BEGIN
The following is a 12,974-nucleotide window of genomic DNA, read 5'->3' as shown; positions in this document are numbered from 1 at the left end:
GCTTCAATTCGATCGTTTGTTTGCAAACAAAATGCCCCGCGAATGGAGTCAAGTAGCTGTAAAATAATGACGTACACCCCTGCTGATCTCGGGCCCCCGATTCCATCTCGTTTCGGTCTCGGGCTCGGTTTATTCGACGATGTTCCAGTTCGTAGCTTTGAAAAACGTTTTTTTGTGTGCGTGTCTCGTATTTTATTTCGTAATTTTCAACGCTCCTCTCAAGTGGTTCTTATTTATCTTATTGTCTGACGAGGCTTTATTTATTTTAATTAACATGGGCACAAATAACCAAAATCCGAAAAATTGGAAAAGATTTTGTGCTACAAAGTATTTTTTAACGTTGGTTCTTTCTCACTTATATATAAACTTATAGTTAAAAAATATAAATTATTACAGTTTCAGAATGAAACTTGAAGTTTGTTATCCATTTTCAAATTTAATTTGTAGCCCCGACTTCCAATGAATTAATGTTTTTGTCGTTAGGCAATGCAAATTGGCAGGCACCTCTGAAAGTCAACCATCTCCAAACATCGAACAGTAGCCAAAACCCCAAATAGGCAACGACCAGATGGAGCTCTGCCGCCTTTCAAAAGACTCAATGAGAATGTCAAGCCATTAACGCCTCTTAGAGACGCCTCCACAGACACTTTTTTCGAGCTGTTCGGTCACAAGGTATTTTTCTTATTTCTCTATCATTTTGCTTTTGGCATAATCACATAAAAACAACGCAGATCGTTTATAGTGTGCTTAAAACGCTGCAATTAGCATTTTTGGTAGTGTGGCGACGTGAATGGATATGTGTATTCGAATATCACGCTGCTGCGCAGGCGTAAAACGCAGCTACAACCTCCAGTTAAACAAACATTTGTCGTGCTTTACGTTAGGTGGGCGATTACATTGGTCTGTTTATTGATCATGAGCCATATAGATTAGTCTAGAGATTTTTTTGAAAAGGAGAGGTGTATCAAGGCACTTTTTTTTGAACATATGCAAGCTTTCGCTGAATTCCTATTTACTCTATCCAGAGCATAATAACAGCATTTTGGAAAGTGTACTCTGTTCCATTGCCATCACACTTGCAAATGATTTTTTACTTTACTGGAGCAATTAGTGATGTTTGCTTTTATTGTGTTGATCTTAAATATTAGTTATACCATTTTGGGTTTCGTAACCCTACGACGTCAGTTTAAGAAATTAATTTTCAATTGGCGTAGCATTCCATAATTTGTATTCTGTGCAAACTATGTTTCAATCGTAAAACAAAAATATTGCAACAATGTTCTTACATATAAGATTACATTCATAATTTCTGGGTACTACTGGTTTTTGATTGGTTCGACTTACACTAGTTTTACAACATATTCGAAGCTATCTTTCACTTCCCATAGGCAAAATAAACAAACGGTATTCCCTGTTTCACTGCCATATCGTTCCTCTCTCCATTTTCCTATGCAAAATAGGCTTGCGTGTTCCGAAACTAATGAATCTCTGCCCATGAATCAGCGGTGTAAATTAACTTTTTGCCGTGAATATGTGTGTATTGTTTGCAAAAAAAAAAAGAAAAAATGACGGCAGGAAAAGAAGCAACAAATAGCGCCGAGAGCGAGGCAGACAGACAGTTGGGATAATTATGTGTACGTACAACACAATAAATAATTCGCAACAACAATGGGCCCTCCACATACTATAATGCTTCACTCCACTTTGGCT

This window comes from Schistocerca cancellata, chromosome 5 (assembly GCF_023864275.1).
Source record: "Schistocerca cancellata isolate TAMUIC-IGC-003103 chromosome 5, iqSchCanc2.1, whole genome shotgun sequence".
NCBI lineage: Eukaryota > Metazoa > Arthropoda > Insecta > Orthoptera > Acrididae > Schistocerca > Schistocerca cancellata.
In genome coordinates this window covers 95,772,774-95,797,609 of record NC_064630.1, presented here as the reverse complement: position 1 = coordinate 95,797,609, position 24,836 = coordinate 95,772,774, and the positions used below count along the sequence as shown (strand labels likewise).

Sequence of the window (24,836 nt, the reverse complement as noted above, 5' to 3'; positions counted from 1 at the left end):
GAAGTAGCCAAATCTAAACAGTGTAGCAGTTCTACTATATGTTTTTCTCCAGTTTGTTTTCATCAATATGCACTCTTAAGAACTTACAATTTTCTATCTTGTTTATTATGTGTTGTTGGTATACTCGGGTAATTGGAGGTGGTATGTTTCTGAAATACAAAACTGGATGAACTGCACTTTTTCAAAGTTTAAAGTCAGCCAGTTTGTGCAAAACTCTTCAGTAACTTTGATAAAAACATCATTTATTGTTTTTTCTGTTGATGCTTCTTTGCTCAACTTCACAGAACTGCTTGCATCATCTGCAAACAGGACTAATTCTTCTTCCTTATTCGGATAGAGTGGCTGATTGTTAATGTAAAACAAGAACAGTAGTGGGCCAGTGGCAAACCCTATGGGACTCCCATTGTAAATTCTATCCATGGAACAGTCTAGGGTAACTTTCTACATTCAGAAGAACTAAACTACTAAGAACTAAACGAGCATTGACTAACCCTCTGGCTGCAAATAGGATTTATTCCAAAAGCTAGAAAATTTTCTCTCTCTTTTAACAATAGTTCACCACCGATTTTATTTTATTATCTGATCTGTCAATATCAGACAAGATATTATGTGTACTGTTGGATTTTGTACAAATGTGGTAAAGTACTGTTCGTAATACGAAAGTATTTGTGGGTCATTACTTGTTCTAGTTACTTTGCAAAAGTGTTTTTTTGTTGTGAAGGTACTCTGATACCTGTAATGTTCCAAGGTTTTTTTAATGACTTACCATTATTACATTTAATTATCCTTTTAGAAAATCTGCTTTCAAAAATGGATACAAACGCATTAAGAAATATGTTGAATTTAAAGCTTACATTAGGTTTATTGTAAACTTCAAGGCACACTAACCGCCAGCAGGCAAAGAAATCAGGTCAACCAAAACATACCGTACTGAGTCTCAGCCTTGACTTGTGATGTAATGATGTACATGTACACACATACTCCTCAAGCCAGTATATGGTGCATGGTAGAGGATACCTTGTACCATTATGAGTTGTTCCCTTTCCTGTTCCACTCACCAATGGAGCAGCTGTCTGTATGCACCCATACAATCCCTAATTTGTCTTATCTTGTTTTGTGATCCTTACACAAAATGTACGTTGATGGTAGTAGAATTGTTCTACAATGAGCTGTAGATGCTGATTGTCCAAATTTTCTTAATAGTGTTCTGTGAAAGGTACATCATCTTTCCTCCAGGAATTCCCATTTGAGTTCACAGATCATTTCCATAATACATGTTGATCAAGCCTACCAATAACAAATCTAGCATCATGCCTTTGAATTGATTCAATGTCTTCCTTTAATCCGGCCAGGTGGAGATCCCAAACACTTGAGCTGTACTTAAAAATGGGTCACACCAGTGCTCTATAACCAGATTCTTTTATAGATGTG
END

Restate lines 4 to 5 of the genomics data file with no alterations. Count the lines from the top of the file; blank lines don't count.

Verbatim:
Source record: "Schistocerca cancellata isolate TAMUIC-IGC-003103 chromosome 5, iqSchCanc2.1, whole genome shotgun sequence".
NCBI lineage: Eukaryota > Metazoa > Arthropoda > Insecta > Orthoptera > Acrididae > Schistocerca > Schistocerca cancellata.